"when": "$geometryType ^= 'line' && properties.status == 'Open'",
         "renderOrder": 1000,
         "technique": "solid-line",
         "attr": {
            "color": "#50E3C2",
            "transparent": true,
            "opacity": 1,
            "metricUnit": "Pixel",
            "lineWidth": 1
         }
      },
      {
         "when": "$geometryType ^= 'line' && properties.status == 'Closed' || properties.status == 'Unknown'",
         "renderOrder": 1000,
         "technique": "solid-line",
         "attr": {
            "color": "#D63060",
            "transparent": true,
            "opacity": 1,
            "metricUnit": "Pixel",
            "lineWidth": 1
         }
      }
   ]
   globalRailroads.setStyleSet(styles);
   map.update();
});

Let's take a look at the styling rules:

"when": "$geometryType ^= 'line' && properties.status == 'Open'",

What's going on here? We are searching for the conditions:

  • the geometry type is a line
  • the value of properties.status is Open

When a feature hits that certain criteria, we apply the styling rules. As you can see from the code block, we've created two styling rules:

  • a rule for status is open
  • a rule from status is closed or unkown

This should give us a map with two different colors, depending on the feature's status. There aren't too many closed rails, but they are the ones highlighted in red.

data driven rails
Figure 7. data driven rails

Add 3D objects to the map

Since harp.gl is built upon three.js, you can add any 3D to the map scene, just like you would with any other three.js scene.

For more information on three.js scenes and objects, please take a look at the three.js manual.

Add a simple cube

Let's take a look at how to add a basic 3d object: a cube. When the user clicks on the map, we'll add a cube to the clicked location on the map.

First, we'll create the 3D cube:

const geometry = new THREE.BoxGeometry(100, 100, 100);
const material = new THREE.MeshStandardMaterial({ color: 0x00ff00fe });
const cube = new THREE.Mesh(geometry, material);
cube.renderOrder = 100000;

Next, we'll get the coordinates of the click event, assign it to the cube, and then add it to the map.

const geoPosition = map.getGeoCoordinatesAt(evt.pageX, evt.pageY);
cube.geoPosition = geoPosition;
map.mapAnchors.add(cube);
map.update();

And all this code goes within an onclick event:

canvas.onclick = evt => {
   //Create the three.js cube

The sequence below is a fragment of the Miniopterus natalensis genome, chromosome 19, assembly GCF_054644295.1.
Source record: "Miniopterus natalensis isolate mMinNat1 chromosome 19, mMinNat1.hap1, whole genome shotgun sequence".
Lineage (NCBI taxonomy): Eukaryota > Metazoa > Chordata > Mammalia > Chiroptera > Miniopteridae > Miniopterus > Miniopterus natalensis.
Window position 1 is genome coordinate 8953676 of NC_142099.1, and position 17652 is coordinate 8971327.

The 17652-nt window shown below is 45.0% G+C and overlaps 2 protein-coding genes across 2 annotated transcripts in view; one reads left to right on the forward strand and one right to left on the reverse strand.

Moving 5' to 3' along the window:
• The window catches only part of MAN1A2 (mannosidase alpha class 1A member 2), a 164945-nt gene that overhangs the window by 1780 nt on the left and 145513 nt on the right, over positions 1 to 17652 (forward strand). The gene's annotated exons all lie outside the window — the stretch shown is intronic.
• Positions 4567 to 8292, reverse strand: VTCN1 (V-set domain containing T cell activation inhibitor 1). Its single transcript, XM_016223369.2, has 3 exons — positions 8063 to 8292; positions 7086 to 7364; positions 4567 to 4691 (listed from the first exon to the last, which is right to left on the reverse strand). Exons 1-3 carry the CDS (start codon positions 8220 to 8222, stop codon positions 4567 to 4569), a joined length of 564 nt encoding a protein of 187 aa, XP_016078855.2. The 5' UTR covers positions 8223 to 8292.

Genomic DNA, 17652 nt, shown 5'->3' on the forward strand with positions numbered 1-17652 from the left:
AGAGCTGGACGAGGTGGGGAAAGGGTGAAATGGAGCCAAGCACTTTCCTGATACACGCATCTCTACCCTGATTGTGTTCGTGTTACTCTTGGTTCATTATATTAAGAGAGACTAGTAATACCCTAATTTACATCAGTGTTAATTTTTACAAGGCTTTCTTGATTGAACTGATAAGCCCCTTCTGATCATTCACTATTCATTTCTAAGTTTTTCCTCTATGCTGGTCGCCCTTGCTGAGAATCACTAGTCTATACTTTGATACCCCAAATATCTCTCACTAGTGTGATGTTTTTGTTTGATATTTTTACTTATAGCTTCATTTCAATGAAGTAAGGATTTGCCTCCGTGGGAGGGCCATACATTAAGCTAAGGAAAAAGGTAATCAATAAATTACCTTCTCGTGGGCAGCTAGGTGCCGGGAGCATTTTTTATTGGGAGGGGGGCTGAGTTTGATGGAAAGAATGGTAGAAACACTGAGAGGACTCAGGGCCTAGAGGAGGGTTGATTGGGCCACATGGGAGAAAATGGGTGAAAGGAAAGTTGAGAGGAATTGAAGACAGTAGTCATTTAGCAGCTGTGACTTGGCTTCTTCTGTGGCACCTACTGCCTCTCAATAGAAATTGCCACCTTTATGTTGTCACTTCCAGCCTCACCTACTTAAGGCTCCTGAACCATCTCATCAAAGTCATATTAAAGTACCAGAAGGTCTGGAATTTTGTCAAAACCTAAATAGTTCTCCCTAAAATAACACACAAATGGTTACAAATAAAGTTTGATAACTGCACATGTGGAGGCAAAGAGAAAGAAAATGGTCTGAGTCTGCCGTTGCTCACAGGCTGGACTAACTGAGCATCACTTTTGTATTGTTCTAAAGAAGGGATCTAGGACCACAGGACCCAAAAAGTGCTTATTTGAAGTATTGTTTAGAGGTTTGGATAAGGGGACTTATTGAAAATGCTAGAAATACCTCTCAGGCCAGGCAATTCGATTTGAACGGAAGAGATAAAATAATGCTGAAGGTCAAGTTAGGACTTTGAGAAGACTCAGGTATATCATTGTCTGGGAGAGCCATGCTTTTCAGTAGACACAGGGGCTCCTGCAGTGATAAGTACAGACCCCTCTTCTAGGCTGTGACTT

const geometry = new THREE.BoxGeometry(100, 100, 100);
   const material = new THREE.MeshStandardMaterial({ color: 0x00ff00fe });
   const cube = new THREE.Mesh(geometry, material);
   cube.renderOrder = 100000;

   //Get the position of the click
   const geoPosition = map.getGeoCoordinatesAt(evt.pageX, evt.pageY);
   cube.geoPosition = geoPosition;

   //Add object to the map
   map.mapAnchors.add(cube);
   map.update();
}

After clicking on the map a few times, you should have a result that looks like:

cubes
Figure 8. cubes

Add an animating 3D object

Let's be honest, the simple cube on the map wasn't anything special. How about an animating 3D person?

First, we'll need to add some additional three.js imports to the html. We'll be adding inflate.min.js and FBXLoader.js, which will help with loading the 3D object.

index.html

<head>
   <!-- these scripts go below three.js and harp.js imports -->
   <script src="https://threejs.org/examples/js/libs/inflate.min.js"></script>
   <script src="https://threejs.org/examples/js/loaders/FBXLoader.js"></script>
</head>

We've included a file called dancing.fbx. Make sure to download this into your directory so we can properly load it.

const clock = new THREE.Clock();
let mixer;

//Initialize the loader
const loader = new THREE.FBXLoader();
loader.load('dancing.fbx', (obj) => {
   mixer = new THREE.AnimationMixer(obj);

   const action = mixer.clipAction(obj.animations[0]);
   action.play();

   obj.traverse(child => child.renderOrder = 10000);
   obj.renderOrder = 10000;
   obj.rotateX(Math.PI / 2);
   obj.scale.set(2.3, 2.3, 2.3);
   obj.name = "human";

   //Assign the coordinates to the obj
   obj.geoPosition = new harp.GeoCoordinates(1.285166, 103.863233);
   map.mapAnchors.add(obj);
});

Finally, we'll fire up the animation:

map.addEventListener(harp.MapViewEventNames.Render, () => {
   if (mixer) {
      const delta = clock.getDelta();
      mixer.update(delta);
   }
});
map.beginAnimation();

And you should see something like this:

dancing
Figure 9. dancing

Review

Congratulations, you've finished the tutorial for harp.gl! So far, you've learned how to:

  • create a new harp.gl application from scratch
  • customize the map's theme
  • add data to the map
  • add data-driven styling rules to the map
  • add 3D objects to the map